Next season starts now

By Sarah O'Neil

Sarah O'Neil in her garden. Picture / Ted Baghurst
Sarah O'Neil in her garden. Picture / Ted Baghurst

We are now long past the first throws of the new season and without wanting to cast doom and gloom, autumn is on our doorstep and the first flush of spring is a distant memory.

The garden, while still in full swing and bearing a bountiful harvest, will be showing signs of fatigue and the inevitable end. Some plants have even disappeared completely and have been long since devoured.

However, there is still a freshness about the garden that can be brought to the table in the crispness of a cucumber or the juiciness of summer fruit and the abundance of perfectly ripe tomatoes. But there is also a freshness to be found in the memory of the gardener. The struggles and successes of the season are still fresh in mind. What is done with this knowledge can either make next season wonderful or an all-too-familiar struggle and to be honest, the preferable is to improve the state of the garden not hinder things.

So, while it is all fresh in your mind, and the garden as it is still grows before you, stop and notice it.

Have you done enough for it? Is it meeting the description on the label? Did it grow with vigour or did it struggle? Was it plagued with pest and disease? This offers up a whole range of scenarios: was there anything I could have done to prevent this? Could I have prevented it if I acted sooner? Was the harvest what was expected? Were there too many zucchini as a result of too many plants or too few peas divided up among a large family? And most importantly, how was the taste? If you didn't like it - remember the variety and don't grow it again.

Once you have investigated the plants as individuals, step back and look at the garden as a whole. How is it working for you? Is it in the right place or does it flood when it rains? Does it get enough sun or do the once-empty branches of overhanging trees now shade the garden in full leaf? Do you have enough space?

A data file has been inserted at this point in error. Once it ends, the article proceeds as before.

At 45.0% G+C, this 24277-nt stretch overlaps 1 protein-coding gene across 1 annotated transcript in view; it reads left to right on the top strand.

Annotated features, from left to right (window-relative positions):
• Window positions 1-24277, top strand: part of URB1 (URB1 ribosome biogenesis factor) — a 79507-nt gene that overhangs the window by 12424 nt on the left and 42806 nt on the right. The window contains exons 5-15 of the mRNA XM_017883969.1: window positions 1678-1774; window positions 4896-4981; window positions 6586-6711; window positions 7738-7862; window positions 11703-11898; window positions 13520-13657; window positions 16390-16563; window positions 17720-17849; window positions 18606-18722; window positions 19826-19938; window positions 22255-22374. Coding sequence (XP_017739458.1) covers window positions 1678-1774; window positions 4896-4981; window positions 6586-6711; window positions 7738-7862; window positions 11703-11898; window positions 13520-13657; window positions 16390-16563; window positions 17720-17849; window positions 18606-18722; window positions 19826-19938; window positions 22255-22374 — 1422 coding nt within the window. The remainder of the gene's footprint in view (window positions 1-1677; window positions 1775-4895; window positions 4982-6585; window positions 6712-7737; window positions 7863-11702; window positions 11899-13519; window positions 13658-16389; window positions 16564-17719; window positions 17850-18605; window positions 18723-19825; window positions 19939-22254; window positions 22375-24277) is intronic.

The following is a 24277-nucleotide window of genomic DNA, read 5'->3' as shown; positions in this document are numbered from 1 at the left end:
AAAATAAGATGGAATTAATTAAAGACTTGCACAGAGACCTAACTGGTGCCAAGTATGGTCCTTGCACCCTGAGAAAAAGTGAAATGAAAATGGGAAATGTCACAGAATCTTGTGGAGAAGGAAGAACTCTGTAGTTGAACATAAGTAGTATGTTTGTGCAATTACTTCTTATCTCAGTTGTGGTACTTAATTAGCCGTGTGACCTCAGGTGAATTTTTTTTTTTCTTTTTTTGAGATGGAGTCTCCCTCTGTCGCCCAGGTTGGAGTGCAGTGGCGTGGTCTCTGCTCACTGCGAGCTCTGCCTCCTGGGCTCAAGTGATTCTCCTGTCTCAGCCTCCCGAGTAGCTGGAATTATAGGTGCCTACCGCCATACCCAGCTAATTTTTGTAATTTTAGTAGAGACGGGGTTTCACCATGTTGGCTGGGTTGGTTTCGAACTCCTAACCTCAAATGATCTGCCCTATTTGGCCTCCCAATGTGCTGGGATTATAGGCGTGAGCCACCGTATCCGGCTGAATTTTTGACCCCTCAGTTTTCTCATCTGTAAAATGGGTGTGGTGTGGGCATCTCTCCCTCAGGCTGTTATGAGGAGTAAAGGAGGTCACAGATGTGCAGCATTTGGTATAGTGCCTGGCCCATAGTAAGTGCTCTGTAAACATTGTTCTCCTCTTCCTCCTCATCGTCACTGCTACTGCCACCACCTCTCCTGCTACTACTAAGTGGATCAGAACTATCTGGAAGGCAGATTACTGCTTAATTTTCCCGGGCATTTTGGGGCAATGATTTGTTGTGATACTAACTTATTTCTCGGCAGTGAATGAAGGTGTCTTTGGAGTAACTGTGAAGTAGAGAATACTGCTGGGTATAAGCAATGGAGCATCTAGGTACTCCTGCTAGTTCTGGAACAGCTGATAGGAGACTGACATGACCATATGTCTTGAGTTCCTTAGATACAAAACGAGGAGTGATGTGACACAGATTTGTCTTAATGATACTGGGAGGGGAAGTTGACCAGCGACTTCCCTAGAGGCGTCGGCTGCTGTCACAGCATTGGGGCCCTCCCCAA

With the benefit of hindsight, did you give your tiny seedlings enough room to grow into maturity and stretch their shoots and roots wide?

If you want to extend your garden, looking about your yard for a possible new spot now is perfect, as you will see where the sun shines and where the shade falls. You will be able to decide which areas you are willing to give up for the garden as you can realistically decide how much use this area receives.

Take a stocktake of all things going on in the garden. How are your trellises and stakes standing up to the weight of the full harvest? Are they buckling under the heaviness or are your plants waving aimlessly well above the tallest point of the trellis?

Are your plants being watered well or is there room for improvement?

Is a long hose required to prevent endless trips back and forth from the tap with a heavy watering can? Or would it be better to install an irrigation system and make that one less chore to be concerned with in a busy season?

How you garden is also a great thing to consider, as if it is difficult, too big or just a struggle, you won't enjoy it and will eventually drift away from it, leaving behind weeds and good intentions. If bending down to tend the garden leaves you with a twinge at the end of the day, consider over the winter months building your beds higher.

If you struggle to keep on top of the weeds, watering and harvesting right now, in the height of the season, your garden may be too big and you should scale back or get in extra help.

Exhausting yourself over your garden is not going to give you the pleasure that can be found in a garden. You need to think smarter, not work harder, to gain the most value from tending your veggie patch.

Gardens grow on experience. They can teach the gardeners so many things each season, as long as the gardener is prepared to take the time to discover what the garden is trying to say to them.

Making plans for the season to come while the garden is still growing is a great way to ensure any improvements can be made based on the changes you can clearly see before you and the next season will be even better than this one.

Sarah O'Neil is an author, blogger and passionate gardener writing about the trials and tribulations of growing food for her family. Her books The Good Life and Play in the Garden and the recently released Growing Vegetables are available at bookstores. www.sarahthegardener.co.nz

- NZ Herald

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